Yorke: Or years.

Byrne: However long it takes. And other times, there's an obvious...

Yorke: ... Purpose.

Byrne: Right. Probably the reason it's a little hard to break away from the album format completely is, if you're getting a band together in the studio, it makes financial sense to do more than one song at a time. And it makes more sense, if you're going to all the effort of performing and doing whatever else, if there's a kind of bundle.

Yorke: Yeah, but the other thing is what that bundle can make. The songs can amplify each other if you put them in the right order.

"Do you know where your income comes from?"

Byrne: Do you know, more or less, where your income comes from? For me, it's probably very little from actual music or record sales. I make a little bit on touring and probably the most from licensing stuff. Not for commercials — I license to films and television shows and that sort of thing.

Yorke: Right. We make some doing that.

Byrne: And for some people, the overhead for touring is really low, so they make a lot on that and don't worry about anything else.

Yorke: We always go into a tour saying, "This time, we're not going to spend the money. This time we're going to do it stripped down." And then it's, "Oh, but we do need this keyboard. And these lights." But at the moment we make money principally from touring. Which is hard for me to reconcile because I don't like all the energy consumption, the travel. It's an ecological disaster, traveling, touring.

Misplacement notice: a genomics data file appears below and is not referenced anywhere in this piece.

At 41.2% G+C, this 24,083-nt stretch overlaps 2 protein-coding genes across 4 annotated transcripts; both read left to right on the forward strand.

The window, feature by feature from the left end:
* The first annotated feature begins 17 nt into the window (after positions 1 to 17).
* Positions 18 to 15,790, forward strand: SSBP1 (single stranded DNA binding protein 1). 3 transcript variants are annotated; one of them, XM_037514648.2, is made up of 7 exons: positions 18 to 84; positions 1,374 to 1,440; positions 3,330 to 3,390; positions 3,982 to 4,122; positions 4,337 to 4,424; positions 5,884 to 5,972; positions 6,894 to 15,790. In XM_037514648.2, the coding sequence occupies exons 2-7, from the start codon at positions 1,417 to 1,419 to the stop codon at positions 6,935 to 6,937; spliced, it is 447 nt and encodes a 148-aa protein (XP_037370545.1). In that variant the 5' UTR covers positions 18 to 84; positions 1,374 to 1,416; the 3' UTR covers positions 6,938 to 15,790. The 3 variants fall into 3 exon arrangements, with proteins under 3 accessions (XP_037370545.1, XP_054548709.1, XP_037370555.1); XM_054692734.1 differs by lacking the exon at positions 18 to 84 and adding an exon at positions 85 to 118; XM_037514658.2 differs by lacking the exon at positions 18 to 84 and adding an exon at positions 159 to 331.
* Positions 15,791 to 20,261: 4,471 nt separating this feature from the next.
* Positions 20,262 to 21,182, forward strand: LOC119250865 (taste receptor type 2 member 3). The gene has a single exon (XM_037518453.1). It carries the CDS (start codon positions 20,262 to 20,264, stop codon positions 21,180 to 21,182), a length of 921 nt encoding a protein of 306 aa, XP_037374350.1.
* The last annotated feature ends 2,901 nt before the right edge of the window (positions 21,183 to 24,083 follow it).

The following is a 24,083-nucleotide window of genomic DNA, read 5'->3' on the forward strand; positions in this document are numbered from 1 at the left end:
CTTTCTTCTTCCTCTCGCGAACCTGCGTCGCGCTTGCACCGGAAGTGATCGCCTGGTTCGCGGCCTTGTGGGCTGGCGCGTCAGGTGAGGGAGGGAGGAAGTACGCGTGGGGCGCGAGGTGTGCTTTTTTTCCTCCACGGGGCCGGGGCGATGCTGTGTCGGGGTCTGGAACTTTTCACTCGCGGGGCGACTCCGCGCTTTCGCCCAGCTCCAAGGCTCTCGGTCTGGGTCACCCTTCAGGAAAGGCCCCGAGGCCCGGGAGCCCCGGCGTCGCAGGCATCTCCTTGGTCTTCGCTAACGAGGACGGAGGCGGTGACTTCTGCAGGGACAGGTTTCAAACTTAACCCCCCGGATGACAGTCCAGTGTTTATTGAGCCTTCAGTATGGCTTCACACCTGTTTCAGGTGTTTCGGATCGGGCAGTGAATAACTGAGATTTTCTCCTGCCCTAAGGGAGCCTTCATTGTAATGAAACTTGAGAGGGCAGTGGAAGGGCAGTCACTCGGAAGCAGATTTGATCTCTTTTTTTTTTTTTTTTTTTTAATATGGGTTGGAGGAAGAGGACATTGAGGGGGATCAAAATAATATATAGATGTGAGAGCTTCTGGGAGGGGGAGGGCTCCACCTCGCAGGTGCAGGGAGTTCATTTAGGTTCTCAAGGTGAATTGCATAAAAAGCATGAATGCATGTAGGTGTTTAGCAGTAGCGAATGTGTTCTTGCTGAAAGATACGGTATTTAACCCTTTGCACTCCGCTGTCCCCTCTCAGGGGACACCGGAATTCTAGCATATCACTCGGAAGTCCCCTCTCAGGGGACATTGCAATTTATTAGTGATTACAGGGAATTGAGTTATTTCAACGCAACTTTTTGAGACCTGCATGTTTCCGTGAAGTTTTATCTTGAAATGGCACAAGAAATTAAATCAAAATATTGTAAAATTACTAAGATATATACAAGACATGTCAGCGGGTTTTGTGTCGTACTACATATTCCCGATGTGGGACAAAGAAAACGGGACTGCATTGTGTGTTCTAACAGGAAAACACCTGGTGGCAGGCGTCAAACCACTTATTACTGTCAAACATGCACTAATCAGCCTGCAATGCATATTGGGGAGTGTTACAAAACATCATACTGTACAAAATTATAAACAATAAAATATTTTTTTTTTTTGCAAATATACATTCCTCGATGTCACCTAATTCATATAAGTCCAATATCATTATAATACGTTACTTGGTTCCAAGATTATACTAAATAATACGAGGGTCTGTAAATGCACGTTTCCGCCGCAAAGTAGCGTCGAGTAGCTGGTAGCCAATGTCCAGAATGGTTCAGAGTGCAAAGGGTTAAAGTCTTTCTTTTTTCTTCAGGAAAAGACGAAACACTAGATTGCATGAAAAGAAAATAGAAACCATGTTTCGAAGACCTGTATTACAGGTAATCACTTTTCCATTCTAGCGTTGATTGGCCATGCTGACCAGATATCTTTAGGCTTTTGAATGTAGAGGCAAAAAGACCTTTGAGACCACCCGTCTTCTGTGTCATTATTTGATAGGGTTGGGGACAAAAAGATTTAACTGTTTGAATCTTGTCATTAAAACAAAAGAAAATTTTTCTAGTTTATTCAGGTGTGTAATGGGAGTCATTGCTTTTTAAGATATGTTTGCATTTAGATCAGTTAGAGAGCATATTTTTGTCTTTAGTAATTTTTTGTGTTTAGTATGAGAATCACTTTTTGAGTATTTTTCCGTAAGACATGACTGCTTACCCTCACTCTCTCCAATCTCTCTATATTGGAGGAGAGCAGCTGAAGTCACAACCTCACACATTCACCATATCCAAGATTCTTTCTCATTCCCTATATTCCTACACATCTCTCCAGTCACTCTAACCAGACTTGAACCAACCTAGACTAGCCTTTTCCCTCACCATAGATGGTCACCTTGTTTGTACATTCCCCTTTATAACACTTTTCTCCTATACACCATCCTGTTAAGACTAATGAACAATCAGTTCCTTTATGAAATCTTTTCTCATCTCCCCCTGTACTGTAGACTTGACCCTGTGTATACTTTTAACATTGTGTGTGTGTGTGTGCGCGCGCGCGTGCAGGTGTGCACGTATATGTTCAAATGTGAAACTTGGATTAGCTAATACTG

Byrne: Well, there are the biodiesel buses and all that.

Yorke: Yeah, it depends where you get your biodiesel from. There are ways to minimize it. We did one of those carbon footprint things recently where they assessed the last period of touring we did and tried to work out where the biggest problems were. And it was obviously everybody traveling to the shows.

Byrne: Oh, you mean the audience.

Yorke: Yeah. Especially in the US. Everybody drives. So how the hell are we going to address that? The idea is that we play in municipal places with some transport system alternative to cars. And minimize flying equipment, shipping everything. We can't be shipped, though.

Byrne: [Laughs.]

Yorke: If you go on the Queen Mary or something, that's actually worse than flying. So flying is your only option.

Byrne: Are you making money on the download of In Rainbows?

Yorke: In terms of digital income, we've made more money out of this record than out of all the other Radiohead albums put together, forever — in terms of anything on the Net. And that's nuts. It's partly due to the fact that EMI wasn't giving us any money for digital sales. All the contracts signed in a certain era have none of that stuff.

Byrne: So when the album comes out as a physical CD in January, will you hire your own marketing firm?

"A, that's asking for trouble and B, it's snobbery ..."